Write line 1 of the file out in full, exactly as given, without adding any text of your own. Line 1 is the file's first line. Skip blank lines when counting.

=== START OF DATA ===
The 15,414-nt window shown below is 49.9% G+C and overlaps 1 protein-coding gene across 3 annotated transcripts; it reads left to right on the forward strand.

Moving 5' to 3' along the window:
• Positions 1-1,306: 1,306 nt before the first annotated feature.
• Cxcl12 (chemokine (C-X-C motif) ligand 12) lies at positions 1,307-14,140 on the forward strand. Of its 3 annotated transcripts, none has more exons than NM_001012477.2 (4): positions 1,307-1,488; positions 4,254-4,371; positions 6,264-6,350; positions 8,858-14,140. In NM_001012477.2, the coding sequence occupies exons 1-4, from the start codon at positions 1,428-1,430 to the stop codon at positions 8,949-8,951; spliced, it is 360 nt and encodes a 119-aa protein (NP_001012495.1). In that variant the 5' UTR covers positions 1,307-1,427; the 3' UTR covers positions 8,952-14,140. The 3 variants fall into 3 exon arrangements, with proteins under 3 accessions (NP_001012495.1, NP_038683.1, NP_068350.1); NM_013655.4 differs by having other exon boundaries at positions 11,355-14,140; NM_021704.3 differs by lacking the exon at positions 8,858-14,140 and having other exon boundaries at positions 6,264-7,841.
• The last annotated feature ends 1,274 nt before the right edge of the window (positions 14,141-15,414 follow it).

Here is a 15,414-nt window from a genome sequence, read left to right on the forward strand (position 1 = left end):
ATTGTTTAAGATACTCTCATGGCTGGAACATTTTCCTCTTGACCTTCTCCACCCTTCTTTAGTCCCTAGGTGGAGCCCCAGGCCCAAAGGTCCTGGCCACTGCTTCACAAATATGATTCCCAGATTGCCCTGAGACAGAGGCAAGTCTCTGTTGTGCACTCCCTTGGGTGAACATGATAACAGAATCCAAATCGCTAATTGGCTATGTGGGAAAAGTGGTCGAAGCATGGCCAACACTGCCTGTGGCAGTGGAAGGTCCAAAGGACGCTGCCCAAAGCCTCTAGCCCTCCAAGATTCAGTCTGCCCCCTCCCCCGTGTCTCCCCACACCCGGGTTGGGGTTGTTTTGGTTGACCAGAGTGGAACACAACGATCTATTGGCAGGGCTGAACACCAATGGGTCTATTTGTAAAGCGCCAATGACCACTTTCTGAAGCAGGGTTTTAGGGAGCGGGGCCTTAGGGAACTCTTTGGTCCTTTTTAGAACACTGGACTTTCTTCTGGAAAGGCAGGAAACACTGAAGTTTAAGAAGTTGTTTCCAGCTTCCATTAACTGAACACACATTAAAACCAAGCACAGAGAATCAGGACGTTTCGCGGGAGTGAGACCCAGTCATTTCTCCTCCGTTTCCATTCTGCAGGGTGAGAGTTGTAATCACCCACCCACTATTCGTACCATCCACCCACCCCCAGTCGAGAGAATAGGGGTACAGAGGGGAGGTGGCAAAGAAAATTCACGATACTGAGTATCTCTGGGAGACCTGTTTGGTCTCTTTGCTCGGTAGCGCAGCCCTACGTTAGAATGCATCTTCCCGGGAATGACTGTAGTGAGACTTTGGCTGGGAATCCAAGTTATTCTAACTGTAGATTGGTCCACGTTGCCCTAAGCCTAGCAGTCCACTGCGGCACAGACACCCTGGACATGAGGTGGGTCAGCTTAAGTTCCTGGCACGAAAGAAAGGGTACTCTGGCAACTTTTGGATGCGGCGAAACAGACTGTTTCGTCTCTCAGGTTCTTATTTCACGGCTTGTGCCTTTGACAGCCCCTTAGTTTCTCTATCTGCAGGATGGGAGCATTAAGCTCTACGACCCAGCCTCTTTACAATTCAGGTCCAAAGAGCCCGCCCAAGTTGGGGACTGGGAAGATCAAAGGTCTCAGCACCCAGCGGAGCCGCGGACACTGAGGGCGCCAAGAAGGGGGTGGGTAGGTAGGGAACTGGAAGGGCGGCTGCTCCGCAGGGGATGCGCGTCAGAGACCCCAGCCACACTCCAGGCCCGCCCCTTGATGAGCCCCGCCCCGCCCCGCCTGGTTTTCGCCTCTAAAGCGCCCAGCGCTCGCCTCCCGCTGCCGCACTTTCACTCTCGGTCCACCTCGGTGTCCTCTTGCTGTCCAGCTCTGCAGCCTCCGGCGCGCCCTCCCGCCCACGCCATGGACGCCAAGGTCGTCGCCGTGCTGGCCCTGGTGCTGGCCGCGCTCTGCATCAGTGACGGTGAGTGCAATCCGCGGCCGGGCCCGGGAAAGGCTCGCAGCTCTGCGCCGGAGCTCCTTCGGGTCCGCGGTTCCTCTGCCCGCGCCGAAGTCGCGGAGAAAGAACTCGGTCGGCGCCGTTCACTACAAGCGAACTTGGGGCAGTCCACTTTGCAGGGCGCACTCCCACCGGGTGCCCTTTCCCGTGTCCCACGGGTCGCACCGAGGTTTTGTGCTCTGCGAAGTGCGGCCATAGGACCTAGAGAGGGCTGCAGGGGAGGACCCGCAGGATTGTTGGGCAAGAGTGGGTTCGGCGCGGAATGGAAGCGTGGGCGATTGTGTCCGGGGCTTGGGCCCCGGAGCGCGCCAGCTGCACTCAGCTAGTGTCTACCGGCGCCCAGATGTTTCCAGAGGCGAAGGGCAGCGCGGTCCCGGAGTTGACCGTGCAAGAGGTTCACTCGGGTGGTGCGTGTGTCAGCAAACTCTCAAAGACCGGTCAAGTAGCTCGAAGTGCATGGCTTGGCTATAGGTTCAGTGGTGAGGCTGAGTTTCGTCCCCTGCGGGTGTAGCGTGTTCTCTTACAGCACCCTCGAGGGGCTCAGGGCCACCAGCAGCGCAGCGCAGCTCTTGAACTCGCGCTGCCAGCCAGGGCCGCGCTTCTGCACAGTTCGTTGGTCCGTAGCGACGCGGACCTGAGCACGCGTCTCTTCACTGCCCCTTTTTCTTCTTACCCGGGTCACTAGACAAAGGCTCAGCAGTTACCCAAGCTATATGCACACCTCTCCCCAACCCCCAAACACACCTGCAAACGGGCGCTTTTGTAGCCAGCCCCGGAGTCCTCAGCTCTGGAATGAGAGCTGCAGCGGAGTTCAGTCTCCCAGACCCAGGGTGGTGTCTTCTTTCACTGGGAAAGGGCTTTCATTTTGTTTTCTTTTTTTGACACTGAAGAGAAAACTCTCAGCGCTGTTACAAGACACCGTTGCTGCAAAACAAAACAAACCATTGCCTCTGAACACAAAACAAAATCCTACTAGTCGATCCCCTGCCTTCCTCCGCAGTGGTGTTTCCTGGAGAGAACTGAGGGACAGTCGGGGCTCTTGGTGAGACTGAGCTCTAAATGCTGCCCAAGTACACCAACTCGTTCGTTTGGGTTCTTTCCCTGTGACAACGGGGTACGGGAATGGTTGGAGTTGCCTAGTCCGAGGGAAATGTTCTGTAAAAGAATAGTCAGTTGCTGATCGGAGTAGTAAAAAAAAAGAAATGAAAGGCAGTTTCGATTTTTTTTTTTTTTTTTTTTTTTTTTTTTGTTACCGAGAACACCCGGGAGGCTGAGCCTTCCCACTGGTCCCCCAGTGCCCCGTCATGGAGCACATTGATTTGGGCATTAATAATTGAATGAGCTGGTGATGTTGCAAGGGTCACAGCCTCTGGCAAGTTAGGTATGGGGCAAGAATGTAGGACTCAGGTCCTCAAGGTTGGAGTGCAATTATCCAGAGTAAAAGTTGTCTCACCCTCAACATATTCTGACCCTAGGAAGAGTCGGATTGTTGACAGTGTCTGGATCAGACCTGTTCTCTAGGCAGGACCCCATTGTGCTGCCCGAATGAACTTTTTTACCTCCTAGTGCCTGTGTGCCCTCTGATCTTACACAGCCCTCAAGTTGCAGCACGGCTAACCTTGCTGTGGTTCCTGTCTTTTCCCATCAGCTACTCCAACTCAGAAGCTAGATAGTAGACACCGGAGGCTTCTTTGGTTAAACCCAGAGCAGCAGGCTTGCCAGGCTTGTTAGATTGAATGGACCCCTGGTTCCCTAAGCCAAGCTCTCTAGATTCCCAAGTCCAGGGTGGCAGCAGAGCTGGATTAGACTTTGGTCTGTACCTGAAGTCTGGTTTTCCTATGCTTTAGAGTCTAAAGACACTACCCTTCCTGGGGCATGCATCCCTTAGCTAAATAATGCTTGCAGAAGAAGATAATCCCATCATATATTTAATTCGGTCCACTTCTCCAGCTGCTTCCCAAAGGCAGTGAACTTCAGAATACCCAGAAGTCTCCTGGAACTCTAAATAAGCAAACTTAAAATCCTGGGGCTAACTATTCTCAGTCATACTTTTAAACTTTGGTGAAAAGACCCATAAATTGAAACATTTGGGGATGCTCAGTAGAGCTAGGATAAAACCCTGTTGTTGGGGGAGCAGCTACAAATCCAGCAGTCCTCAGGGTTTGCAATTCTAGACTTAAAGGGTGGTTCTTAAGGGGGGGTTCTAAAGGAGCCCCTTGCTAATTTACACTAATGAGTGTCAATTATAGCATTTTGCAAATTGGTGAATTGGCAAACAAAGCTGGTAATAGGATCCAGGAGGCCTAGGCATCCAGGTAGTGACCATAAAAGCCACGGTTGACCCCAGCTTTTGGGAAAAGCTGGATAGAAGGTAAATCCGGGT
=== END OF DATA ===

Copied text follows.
The 15,414-nt window shown below is 49.9% G+C and overlaps 1 protein-coding gene across 3 annotated transcripts; it reads left to right on the forward strand.